poverty in ghana
Overall poverty in Ghana has declined and Ghana has positioned itself as one of the more developed nations in Sub-Saharan Africa. The proportion of Ghanaians described as poor in 2005/06 was 28.5%, falling from 39.5% in 1998/99. Those described as extremely poor declined from 26.8% to 18.2%.Ghana is on track to meeting the Millennium Development Goals for income poverty, hunger, primary school completion, gender parity at school and access to water.

However challenges still exist. Rural, subsistence agricultural farmers are among the poorest socio-economic groups in Ghana. Most of these farmers reside in the northern region of Ghana and do not have access to the same infrastructure and services as do their urban southerners. At present, agriculture constitutes the dominant sector of the economy, although the developing oil industry shows promise in the near future.

Ghana’s Human Development Index stood at 0.558 in 2012. On a scale between 0 and 1, with 1 being the best possible HDI and 0 the worst. The HDI is a composite measure of health, education, and income which helps assess the standard of living. The 2012 average HDI in Sub-Saharan Africa stood at 0.475. Ghana may have the best HDI in the region, but on a global scale, it falls far behind most countries. Out of 186 countries surveyed in the 2012 HDI, Ghana placed 135th.

Ghana still aspires to reach a middle-income country status. It has one of the most stable governments in the region and one of the fastest growing economies thanks to the recent discovery of offshore oil in 2007. Per capita income is projected to reach at least US$1,035 by the end of 2013 with a projected average real GDP growth rate of 7-9%, annually.

 

Rate of Poverty in Ghana

At this rate, Ghanaians could achieve and sustain per capita income levels of at least $3,000 USD by the year 2020. Oil, gold, and cocoa are Ghana’s main industries. Ghana is Africa’s biggest gold miner after South Africa and is the world’s second largest cocoa producer after Côte d’Ivoire. The challenge is to make sure the wealth generated from these industries trickle-down to every Ghanaian.

One important factor to eradicating poverty in Ghana is to control population growth. As of the 2000 census, 44% of the population consists of children below 15 years of age with those above 65 accounting for only 5%. This presents a very large dependent population requiring huge investments in education and health care. Underemployment and unemployment is a concern among many young adults as well.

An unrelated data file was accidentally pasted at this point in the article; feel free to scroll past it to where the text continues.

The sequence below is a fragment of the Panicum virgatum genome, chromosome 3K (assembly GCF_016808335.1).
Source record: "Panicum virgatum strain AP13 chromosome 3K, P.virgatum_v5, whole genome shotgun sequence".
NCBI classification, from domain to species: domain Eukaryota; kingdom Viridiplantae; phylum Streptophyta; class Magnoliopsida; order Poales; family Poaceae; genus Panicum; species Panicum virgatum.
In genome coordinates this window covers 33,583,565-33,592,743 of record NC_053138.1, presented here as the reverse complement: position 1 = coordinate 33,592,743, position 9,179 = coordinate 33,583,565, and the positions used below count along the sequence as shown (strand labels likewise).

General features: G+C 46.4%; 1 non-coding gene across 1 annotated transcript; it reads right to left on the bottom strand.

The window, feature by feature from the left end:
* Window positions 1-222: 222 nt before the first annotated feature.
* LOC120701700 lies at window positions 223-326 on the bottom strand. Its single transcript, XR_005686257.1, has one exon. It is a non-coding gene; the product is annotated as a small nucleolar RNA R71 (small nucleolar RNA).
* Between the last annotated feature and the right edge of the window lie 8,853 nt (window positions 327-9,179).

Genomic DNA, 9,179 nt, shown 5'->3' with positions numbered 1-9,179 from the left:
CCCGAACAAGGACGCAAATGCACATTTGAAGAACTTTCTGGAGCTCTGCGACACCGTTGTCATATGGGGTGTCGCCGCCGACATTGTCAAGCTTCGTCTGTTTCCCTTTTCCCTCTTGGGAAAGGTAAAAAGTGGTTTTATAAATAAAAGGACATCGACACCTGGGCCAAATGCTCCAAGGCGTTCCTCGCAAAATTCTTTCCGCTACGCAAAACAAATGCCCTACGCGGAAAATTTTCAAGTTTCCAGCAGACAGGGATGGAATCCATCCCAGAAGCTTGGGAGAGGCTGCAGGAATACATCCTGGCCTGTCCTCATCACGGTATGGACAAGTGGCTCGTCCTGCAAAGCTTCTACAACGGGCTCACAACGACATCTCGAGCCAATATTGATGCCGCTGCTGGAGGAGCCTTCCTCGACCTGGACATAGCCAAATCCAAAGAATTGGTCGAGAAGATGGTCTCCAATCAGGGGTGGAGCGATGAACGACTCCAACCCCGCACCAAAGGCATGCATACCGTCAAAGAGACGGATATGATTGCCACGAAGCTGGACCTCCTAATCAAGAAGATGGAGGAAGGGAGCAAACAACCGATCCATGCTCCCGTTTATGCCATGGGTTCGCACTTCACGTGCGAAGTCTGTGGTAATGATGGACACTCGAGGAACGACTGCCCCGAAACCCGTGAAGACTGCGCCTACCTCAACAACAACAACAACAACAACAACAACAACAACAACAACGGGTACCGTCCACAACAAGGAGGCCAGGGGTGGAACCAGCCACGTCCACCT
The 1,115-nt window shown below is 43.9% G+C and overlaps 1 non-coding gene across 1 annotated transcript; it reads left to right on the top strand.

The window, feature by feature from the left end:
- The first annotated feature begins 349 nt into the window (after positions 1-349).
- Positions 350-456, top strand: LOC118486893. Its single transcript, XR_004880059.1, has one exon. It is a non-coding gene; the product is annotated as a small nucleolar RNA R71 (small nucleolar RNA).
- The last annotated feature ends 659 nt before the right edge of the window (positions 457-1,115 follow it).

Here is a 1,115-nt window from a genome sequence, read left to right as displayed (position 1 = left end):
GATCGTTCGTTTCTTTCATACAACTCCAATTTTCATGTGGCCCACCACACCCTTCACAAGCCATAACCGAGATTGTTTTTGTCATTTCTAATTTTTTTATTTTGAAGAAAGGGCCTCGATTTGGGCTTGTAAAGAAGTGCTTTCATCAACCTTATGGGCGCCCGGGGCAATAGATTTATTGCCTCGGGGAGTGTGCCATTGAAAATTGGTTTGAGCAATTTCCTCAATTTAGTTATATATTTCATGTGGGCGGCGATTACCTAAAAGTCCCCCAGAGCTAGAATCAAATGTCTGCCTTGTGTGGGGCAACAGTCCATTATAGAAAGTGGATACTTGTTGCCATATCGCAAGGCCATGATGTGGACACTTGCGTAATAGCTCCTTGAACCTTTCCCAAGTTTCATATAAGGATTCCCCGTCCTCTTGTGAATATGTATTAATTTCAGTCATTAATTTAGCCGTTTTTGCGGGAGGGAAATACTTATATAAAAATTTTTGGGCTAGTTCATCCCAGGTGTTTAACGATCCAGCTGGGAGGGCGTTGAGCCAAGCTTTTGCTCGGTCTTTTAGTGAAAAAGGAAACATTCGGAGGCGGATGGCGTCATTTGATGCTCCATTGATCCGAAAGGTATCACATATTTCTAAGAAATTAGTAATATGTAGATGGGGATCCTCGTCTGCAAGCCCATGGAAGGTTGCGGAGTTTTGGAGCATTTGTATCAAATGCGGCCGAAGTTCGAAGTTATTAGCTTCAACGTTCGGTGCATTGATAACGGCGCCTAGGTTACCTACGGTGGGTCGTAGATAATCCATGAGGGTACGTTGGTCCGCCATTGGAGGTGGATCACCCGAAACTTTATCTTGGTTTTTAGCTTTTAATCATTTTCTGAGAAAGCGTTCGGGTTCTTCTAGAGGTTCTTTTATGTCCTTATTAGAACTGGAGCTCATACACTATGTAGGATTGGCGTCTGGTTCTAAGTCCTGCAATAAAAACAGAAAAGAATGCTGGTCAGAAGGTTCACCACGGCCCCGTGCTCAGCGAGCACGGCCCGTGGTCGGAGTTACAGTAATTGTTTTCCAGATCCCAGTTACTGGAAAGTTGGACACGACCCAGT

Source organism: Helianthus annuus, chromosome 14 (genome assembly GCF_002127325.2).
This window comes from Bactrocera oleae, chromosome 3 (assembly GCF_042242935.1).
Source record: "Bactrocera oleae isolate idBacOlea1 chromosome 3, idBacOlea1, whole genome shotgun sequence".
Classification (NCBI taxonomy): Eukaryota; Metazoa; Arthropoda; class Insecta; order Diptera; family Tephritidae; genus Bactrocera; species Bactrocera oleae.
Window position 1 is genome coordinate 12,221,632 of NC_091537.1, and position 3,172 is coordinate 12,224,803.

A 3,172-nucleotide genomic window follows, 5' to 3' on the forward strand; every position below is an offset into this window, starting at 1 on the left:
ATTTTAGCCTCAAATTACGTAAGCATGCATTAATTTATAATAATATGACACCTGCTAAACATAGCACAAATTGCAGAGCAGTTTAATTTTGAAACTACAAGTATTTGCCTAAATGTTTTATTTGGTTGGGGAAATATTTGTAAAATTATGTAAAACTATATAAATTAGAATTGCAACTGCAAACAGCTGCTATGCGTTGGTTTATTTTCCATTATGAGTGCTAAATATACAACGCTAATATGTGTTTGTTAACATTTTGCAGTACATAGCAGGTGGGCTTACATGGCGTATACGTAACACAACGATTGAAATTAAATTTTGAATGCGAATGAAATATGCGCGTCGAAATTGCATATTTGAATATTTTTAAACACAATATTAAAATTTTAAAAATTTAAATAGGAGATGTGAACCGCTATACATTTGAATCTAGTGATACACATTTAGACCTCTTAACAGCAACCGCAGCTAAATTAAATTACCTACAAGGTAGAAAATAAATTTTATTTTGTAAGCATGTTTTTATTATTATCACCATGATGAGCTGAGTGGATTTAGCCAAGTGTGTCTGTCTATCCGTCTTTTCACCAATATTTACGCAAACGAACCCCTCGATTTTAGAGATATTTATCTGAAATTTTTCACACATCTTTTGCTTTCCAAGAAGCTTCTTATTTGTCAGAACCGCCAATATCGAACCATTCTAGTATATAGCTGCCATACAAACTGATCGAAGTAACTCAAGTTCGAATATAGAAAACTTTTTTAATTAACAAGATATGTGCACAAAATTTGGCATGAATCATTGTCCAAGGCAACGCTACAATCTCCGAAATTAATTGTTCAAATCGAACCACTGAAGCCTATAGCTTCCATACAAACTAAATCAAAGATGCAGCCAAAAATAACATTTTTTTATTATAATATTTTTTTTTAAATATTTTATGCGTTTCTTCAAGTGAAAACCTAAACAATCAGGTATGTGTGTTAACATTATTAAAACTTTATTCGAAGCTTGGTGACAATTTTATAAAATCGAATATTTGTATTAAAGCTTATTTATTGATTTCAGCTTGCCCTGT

While the oil industry develops, agriculture still remains a major part of the economy.  Ghana’s agriculture is dominated by subsistence small holder production units with weak linkages, low-level technology and productivity, and un-competitiveness. The small-scale farmer who practices rain-fed agriculture, applies little or no fertilizer, and uses little technology is vulnerable to the unpredictable changes in the weather. Lack of land ownership rights also undermines the small farmer’s ability to invest in land improvements and farm expansion. Unless these issues are remedied, smallholder farmers will remain in a poverty trap.

In general, a broad-based human development strategy is recommended in order to keep Ghana on track for reducing its poverty. This includes improving the quality and access of education and healthcare for the young and the old. It requires providing micro-credits and financing to farmers and small businesses.

The development of the oil industry should translate to better infrastructure and more jobs for the average Ghanaian – and not be exclusively held in an enclave of the rich. Further, more women should be empowered to become leaders and entrepreneurs. And considering that Ghana’s current pattern of development puts a lot of stress on the environment – resulting in an economic cost of over 10% of Ghana’s GDP – Ghana needs to fix their environmental and sanitation management. More importantly, the disparities between those that live in the poorer north of the country and those that live in the privileged south should be bridged in order to eradicate extreme poverty out of Ghana once and for all.

– Maria Caluag

Sources: IMF, UNDP, BBC News